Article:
Archive for July, 2012

Blitzen asked me last night, crying her little worried heart out.  Sigh.  I knew what she meant but I asked her some clarifying questions.

Me, “Blitzen, I need a little more information, honey.  Why are you so upset?”

Blitzen, “Sob, sniffle, because you are white and I am american.”

Me, trying to keep a straight face and not 1) laugh 2) cry, “Do you mean that I am white and you are African-American?”

Blitzen, “Yes, we’re not the same culture so we can’t be in the same family.”

Me, “We can be in the same family.  People in the same family don’t need to look the same – some can have blue eyes or green or brown or different colored hair or skin.  It doesn’t matter that we don’t look the same.”  Now, this is a really complex issue and I am oversimplifying in this conversation with Blitzen.  I know that people notice that we are not the same and I know that she sees it.  And I am certain that it is really a mind fuck (excuse my language) for a little kid who simply wants to belong to somebody / some family and wants everyone else to know that she BELONGS.

Blitzen, “It does matter.  People will try to tear us apart.”

Me, “Blitzen, look, our friends M and C have different colored skin and they are married and they have a beautiful baby, F.  And it is all ok.”  I brought up this example because we had just a lovely playdate with this particular multi-racial family.

Blitzen, “But F is both their cultures.”

Me, to self – This conversation is really hard and she has got me, F does have both their cultures.  What to say, what to say.

So, naturally, I started talking about the Irish potato famine.

Blitzen, “What culture are you?”

Me, “Well, I guess you could say that I am Irish.”  And I am, a lot but not totally.  My mother’s family is Irish and very proud of it.  So I talked about when my great, great grandparents came to New York.  And I talked a little about poverty and immigration and well, believe it or not, it calmed her down.  Because Blitzen is a really curious kid and she likes to learn new things.

Segue to the next portion of evening where Andrew gives Blitzen her medication and she is responsible for doling out a chewable, dinosaur shaped vitamin for everyone.  We take our ‘meds’ as a family and Blitzen says to Andrew, who had not been privy to our crying culture conversation, “Do you know there is an island, where all the poor people had to eat potatoes but then the potatoes stopped growing so they all moved to the United States?  That is Carrie’s culture.”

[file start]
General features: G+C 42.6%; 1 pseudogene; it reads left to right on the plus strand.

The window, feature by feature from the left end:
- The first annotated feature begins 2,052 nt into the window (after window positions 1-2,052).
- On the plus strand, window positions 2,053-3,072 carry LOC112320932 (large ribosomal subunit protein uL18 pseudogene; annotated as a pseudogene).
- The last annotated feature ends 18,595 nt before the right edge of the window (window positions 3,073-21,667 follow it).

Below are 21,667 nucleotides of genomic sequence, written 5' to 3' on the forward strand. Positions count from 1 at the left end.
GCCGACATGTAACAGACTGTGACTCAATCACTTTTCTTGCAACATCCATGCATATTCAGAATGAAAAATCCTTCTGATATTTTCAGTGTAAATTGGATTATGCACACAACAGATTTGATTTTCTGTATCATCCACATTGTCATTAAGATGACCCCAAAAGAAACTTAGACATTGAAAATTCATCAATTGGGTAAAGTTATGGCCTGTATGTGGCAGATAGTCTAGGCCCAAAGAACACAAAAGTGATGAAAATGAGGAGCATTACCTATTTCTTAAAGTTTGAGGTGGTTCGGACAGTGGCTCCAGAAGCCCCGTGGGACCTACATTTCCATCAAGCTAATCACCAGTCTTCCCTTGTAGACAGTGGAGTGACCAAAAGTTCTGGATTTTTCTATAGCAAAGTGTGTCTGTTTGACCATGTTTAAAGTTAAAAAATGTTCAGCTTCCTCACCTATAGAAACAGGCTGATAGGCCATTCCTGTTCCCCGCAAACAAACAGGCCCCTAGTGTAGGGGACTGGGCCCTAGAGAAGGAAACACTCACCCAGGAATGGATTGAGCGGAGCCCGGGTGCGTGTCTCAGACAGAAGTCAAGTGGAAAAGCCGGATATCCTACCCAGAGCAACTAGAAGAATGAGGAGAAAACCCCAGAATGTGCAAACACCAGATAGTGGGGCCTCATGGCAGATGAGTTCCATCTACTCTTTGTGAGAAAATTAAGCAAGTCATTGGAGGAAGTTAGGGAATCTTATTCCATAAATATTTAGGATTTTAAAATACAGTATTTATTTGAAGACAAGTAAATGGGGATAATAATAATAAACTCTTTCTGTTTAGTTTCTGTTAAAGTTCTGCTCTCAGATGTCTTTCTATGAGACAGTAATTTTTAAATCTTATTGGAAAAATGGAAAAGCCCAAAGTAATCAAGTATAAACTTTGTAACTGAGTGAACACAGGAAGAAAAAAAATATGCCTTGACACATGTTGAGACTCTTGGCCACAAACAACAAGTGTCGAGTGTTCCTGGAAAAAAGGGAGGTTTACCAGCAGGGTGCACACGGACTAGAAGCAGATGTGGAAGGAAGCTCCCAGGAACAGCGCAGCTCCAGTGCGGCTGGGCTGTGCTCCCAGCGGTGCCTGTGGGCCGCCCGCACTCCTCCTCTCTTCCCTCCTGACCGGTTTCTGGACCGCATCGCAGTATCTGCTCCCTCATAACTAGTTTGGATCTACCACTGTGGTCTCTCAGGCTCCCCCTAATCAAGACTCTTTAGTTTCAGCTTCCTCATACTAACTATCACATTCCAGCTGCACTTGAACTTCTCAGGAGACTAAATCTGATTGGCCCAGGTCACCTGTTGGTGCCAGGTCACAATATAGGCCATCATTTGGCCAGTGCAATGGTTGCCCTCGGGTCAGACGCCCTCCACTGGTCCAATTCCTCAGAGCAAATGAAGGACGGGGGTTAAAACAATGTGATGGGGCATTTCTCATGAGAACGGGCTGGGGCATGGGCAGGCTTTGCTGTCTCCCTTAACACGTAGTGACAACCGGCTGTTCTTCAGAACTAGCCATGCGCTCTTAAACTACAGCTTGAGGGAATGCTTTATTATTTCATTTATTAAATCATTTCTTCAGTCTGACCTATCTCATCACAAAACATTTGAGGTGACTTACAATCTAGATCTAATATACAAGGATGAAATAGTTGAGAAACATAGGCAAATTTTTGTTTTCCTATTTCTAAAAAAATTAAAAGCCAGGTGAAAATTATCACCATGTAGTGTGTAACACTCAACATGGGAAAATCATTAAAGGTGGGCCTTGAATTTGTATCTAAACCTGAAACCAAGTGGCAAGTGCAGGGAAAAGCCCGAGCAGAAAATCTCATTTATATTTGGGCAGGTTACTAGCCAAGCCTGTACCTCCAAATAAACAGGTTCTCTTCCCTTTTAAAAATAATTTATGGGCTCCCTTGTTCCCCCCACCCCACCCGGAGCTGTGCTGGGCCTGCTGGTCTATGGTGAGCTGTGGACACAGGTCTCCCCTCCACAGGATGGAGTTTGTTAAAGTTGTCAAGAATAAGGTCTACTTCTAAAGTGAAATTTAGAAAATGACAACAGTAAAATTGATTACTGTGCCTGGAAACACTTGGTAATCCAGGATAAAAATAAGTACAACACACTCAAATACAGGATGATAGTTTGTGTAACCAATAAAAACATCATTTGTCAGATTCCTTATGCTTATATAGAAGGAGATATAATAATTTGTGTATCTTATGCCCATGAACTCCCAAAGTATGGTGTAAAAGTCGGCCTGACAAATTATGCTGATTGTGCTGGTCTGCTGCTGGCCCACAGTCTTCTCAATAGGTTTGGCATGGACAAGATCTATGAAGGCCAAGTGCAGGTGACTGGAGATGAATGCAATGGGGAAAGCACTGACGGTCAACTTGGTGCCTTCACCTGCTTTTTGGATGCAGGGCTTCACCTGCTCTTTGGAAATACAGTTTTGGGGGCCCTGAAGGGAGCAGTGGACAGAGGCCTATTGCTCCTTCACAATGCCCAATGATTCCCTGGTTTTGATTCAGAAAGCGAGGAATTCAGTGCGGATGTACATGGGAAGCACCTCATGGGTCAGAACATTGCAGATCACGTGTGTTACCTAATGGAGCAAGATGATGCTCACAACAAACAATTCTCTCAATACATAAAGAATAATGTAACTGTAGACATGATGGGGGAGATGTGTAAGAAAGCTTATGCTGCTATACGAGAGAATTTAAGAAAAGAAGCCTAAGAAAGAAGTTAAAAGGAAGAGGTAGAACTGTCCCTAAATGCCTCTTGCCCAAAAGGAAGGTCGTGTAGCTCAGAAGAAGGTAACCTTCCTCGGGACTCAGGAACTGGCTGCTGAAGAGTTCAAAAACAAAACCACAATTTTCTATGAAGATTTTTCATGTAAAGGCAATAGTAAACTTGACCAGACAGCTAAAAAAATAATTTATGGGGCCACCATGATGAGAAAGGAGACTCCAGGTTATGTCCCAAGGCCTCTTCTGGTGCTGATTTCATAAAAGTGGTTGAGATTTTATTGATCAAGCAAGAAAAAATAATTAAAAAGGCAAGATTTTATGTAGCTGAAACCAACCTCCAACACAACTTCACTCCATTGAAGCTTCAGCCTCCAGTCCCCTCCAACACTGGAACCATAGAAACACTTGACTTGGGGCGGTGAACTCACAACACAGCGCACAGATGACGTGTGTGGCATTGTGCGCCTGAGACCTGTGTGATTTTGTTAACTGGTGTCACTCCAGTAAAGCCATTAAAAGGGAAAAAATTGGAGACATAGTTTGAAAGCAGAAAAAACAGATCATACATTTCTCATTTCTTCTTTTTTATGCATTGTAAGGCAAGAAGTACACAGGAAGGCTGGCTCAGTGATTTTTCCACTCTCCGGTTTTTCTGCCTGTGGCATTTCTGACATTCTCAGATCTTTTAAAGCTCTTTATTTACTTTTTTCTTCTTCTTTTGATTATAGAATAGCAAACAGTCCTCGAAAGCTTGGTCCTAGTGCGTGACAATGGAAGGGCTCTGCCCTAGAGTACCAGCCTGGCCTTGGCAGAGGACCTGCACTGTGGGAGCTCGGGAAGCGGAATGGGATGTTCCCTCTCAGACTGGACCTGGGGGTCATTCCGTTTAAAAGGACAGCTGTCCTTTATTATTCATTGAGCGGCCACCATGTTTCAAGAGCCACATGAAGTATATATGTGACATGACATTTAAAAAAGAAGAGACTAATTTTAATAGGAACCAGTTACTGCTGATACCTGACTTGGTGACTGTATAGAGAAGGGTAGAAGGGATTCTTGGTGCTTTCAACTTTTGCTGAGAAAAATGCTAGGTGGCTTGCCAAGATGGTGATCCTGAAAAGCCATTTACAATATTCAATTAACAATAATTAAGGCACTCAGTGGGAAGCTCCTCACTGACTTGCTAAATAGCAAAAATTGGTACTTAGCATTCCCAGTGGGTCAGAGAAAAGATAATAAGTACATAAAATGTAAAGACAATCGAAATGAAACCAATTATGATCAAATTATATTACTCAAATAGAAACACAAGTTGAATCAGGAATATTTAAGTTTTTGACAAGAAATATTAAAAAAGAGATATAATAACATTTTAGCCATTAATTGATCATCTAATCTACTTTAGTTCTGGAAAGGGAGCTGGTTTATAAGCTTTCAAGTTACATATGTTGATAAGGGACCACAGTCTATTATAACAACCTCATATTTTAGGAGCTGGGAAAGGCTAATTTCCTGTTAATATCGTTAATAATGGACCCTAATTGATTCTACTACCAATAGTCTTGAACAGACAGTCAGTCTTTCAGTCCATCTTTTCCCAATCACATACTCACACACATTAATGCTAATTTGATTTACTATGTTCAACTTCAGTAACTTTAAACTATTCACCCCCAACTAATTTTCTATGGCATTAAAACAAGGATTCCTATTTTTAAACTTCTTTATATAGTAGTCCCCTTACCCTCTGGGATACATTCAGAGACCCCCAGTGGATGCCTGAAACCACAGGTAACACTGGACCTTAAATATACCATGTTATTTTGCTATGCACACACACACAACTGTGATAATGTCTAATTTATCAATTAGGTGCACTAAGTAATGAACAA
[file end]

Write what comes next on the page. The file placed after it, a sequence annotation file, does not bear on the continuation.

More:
Next time, I’ll tell her a little more.  I certainly know that being Irish is about a whole heck of lot more than potatoes.  And I know that this big, complicated, scary thing called ‘culture’ is about a lot more than looking alike.

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“Can you like people of another color?” Blitzen asked.

I turned to my go-to response for the many instances when I’m not quite sure what we’re talking about: “What do you think?”

“I think people of other colors can like each other.  They just can’t marry each other.”

I start to get it.  We just spent a week meeting lots of loved ones, all of whom were white.  Those who are married married other white folks.  “Hmmm.  Interesting.  We know some people who are different colors who married each other, right?  Like D & V?”

I was eager for conversation.  Blitzen was unconvinced but willing to concede the point and change subjects, probably hoping to sidestep listening to me say absurd things about issues around race.

I can’t blame the girl for tuning out the things I say about race.  Her favorite way to access information is through visual observation.  Here are a few of the things I suspect she notices.

1)  Whenever we go somewhere fun or special — Sea World, holiday parties, airplane trips — nearly everyone is white.

2)  When we introduce her to family, the people we love, they are all white.  Other than Blitzen and her sisters, every single person in a framed photo in our home is white.  None of the people we see sleeping in Marcus Garvey Park each day are white.

3)  Blitzen’s school is 100% kids of color.  It’s in a building with a school that is predominately white.  The white kids have the first two floors; Blitzen and her friends walk to the fifth floor.  The white kids have colorful walls, hands-on projects and lots of field trips.  Blitzen and her friends have behavior sheets and kids being physically restrained in the halls.

The list could go on for a long time, and every point deserves a full post, if not a dissertation and protests in the streets.  For now, I’m simply noticing Blitzen noticing that I’m not a reliable narrator when I merrily suggest that anyone can like and marry anyone they want to and that the race we’ve been assigned is not destiny.

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